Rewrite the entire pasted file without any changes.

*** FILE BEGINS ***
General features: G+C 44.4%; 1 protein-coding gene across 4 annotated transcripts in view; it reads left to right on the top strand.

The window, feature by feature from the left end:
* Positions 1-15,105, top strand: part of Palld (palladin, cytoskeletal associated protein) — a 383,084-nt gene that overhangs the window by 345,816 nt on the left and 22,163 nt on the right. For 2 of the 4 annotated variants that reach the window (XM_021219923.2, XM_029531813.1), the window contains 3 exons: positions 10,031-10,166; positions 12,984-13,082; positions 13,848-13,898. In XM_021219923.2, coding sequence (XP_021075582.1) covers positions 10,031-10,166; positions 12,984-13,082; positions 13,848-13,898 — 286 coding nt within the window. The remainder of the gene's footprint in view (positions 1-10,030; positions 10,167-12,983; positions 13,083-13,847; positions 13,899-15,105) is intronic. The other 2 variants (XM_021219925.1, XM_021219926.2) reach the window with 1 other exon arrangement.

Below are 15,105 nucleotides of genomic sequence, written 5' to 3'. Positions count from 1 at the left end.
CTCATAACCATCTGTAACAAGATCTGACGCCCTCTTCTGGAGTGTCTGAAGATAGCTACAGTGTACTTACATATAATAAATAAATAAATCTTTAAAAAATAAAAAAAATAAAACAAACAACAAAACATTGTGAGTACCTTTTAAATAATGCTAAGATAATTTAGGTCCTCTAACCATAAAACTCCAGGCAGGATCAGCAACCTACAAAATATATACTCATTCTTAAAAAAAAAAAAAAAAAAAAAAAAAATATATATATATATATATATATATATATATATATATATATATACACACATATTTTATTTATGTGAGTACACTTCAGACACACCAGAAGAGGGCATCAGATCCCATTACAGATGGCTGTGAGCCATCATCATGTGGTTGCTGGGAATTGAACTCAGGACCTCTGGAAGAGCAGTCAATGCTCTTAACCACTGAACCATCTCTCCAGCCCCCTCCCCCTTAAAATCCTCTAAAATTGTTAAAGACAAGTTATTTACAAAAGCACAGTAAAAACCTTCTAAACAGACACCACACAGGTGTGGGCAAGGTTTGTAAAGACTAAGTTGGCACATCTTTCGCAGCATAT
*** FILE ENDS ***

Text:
General features: G+C 44.4%; 1 protein-coding gene across 4 annotated transcripts in view; it reads left to right on the top strand.

The window, feature by feature from the left end:
* Positions 1-15,105, top strand: part of Palld (palladin, cytoskeletal associated protein) — a 383,084-nt gene that overhangs the window by 345,816 nt on the left and 22,163 nt on the right. For 2 of the 4 annotated variants that reach the window (XM_021219923.2, XM_029531813.1), the window contains 3 exons: positions 10,031-10,166; positions 12,984-13,082; positions 13,848-13,898. In XM_021219923.2, coding sequence (XP_021075582.1) covers positions 10,031-10,166; positions 12,984-13,082; positions 13,848-13,898 — 286 coding nt within the window. The remainder of the gene's footprint in view (positions 1-10,030; positions 10,167-12,983; positions 13,083-13,847; positions 13,899-15,105) is intronic. The other 2 variants (XM_021219925.1, XM_021219926.2) reach the window with 1 other exon arrangement.

Below are 15,105 nucleotides of genomic sequence, written 5' to 3'. Positions count from 1 at the left end.
CTCATAACCATCTGTAACAAGATCTGACGCCCTCTTCTGGAGTGTCTGAAGATAGCTACAGTGTACTTACATATAATAAATAAATAAATCTTTAAAAAATAAAAAAAATAAAACAAACAACAAAACATTGTGAGTACCTTTTAAATAATGCTAAGATAATTTAGGTCCTCTAACCATAAAACTCCAGGCAGGATCAGCAACCTACAAAATATATACTCATTCTTAAAAAAAAAAAAAAAAAAAAAAAAAATATATATATATATATATATATATATATATATATATATATATACACACATATTTTATTTATGTGAGTACACTTCAGACACACCAGAAGAGGGCATCAGATCCCATTACAGATGGCTGTGAGCCATCATCATGTGGTTGCTGGGAATTGAACTCAGGACCTCTGGAAGAGCAGTCAATGCTCTTAACCACTGAACCATCTCTCCAGCCCCCTCCCCCTTAAAATCCTCTAAAATTGTTAAAGACAAGTTATTTACAAAAGCACAGTAAAAACCTTCTAAACAGACACCACACAGGTGTGGGCAAGGTTTGTAAAGACTAAGTTGGCACATCTTTCGCAGCATAT